Uganda to use MediConnect to combat counterfeit drugs

The MediConnect team recently met with the Ugandan president and other high-level officials to discuss ways in which the project can help combat counterfeit drugs

The team behind blockchain start-up MediConnect recently met with the Ugandan president to discuss ways in which the project can help combat the country’s ongoing issue with counterfeit drugs.

MediConnect has been working on developing a blockchain solution to trace and manage prescription medication.

In a press release shared with Coin Rivet, MediConnect states that it has received indicative support from the Ugandan government to explore the use of its solution to tackle the spread of counterfeit drugs in the country.

The issue has become so prominent that according to the Ugandan National Drug Authority (NDA), 10% of the drugs prescribed in the country have substandard or counterfeit copies of them sold on the market.

Research from the World Health Organisation (WHO) has also found that 1 in 10 medical products in developing countries is substandard or falsified – 42% of which are from the WHO African region.

The news follows a meeting in Kampala when a delegation led by Uebert Angel – an international church leader and strategic partner of MediConnect – and ex-footballer turned Chief Executive Officer of MediConnect Dexter Blackstock met with the Ugandan President Yoweri Musevini, Minister of Health Dr Jane Ruth Aceng, and other high-level government officials.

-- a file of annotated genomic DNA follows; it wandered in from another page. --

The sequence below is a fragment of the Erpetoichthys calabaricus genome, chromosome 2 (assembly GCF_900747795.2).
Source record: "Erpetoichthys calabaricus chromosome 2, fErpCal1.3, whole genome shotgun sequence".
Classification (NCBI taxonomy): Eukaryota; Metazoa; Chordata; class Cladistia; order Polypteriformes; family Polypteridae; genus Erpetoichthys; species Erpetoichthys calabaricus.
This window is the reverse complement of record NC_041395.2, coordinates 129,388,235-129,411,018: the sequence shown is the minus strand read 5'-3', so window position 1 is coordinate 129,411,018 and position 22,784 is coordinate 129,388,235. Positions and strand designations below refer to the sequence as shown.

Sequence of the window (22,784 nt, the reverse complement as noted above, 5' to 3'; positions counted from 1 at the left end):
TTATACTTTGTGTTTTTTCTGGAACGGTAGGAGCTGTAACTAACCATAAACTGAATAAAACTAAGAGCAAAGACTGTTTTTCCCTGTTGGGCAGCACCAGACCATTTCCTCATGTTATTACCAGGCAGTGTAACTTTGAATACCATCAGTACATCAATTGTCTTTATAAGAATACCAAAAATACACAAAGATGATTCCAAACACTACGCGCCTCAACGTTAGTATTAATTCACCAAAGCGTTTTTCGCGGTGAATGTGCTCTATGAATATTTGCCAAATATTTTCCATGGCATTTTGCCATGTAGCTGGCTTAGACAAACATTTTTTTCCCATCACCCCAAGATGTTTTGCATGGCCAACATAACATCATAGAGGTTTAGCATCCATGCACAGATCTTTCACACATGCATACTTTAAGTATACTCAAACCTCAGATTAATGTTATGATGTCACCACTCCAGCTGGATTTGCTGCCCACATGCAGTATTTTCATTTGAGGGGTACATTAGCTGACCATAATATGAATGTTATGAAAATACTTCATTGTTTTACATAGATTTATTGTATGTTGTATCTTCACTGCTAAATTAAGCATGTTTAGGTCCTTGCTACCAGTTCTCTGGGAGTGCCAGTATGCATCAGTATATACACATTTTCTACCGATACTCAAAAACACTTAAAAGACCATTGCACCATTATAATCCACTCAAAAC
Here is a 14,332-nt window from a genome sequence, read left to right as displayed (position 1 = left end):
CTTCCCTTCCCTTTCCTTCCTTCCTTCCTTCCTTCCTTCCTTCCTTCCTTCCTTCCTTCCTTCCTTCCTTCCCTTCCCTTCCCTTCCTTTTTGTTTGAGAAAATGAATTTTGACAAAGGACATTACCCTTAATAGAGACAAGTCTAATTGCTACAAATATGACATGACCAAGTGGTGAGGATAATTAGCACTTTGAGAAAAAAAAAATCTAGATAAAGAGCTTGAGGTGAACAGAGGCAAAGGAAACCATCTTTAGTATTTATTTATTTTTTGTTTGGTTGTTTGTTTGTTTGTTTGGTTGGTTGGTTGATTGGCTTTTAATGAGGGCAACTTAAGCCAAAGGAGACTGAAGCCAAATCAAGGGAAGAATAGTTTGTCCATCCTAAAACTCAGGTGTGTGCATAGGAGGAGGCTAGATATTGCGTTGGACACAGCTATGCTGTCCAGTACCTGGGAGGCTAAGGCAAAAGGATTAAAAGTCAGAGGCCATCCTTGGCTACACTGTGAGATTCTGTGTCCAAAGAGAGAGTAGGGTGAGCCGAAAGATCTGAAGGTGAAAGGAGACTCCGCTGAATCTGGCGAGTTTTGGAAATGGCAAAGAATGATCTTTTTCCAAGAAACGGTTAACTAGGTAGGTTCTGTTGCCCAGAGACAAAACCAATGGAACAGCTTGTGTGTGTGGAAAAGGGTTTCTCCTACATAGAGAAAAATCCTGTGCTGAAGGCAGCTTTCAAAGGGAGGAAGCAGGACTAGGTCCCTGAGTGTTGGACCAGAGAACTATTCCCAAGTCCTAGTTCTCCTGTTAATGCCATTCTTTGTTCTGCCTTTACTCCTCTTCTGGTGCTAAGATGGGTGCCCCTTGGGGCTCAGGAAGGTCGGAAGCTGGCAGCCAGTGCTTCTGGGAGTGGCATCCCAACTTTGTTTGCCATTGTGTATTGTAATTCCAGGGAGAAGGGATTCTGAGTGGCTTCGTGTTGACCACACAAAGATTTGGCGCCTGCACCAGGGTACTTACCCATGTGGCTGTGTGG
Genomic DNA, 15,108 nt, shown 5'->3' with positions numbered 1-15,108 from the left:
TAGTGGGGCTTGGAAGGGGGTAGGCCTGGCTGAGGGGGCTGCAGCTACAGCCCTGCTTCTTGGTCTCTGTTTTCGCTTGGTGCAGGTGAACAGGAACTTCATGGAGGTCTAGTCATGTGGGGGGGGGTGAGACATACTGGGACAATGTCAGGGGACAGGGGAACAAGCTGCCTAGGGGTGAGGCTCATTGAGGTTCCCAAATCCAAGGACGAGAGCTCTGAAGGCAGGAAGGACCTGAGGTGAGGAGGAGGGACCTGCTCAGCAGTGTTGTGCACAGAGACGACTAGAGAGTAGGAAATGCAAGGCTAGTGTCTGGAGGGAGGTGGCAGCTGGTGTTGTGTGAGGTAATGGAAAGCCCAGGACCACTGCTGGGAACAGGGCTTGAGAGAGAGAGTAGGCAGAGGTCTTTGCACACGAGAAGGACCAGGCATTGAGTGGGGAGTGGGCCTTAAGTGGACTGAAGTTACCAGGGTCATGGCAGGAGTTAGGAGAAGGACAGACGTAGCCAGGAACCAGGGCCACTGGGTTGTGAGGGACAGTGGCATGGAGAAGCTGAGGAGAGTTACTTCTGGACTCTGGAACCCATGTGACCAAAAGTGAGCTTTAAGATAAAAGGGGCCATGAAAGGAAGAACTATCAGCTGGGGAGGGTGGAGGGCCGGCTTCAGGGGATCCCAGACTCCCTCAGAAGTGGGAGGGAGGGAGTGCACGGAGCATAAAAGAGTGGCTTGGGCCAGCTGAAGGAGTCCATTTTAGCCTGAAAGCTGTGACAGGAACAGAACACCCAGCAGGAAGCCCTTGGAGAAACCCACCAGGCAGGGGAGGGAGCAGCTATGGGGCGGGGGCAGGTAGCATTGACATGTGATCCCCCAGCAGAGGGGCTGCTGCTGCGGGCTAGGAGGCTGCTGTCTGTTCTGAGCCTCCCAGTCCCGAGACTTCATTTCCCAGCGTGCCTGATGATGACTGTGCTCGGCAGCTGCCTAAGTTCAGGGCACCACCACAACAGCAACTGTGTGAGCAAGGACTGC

After a successful meeting, the Ugandan government pledged its support to MediConnect’s solution with a view to combating the issues facing the country’s pharmaceutical industry.

Blackstock said: “The Ugandan President, Minister of Health, and National Drug Authority all understand the need to act fast to tackle the country’s counterfeit drug problem and recognise the benefits offered by tracing medication on the secure, scalable blockchain framework we are developing.

“We see this as an important opportunity for MediConnect to form part of Uganda’s national infrastructure and protect its citizens by ensuring all drugs in circulation are authentic and safe.”

Interested in reading more blockchain and healthcare-related stories? Discover more about the ways blockchain could transform the healthcare system.

Disclaimer: The views and opinions expressed by the author should not be considered as financial advice. We do not give advice on financial products.

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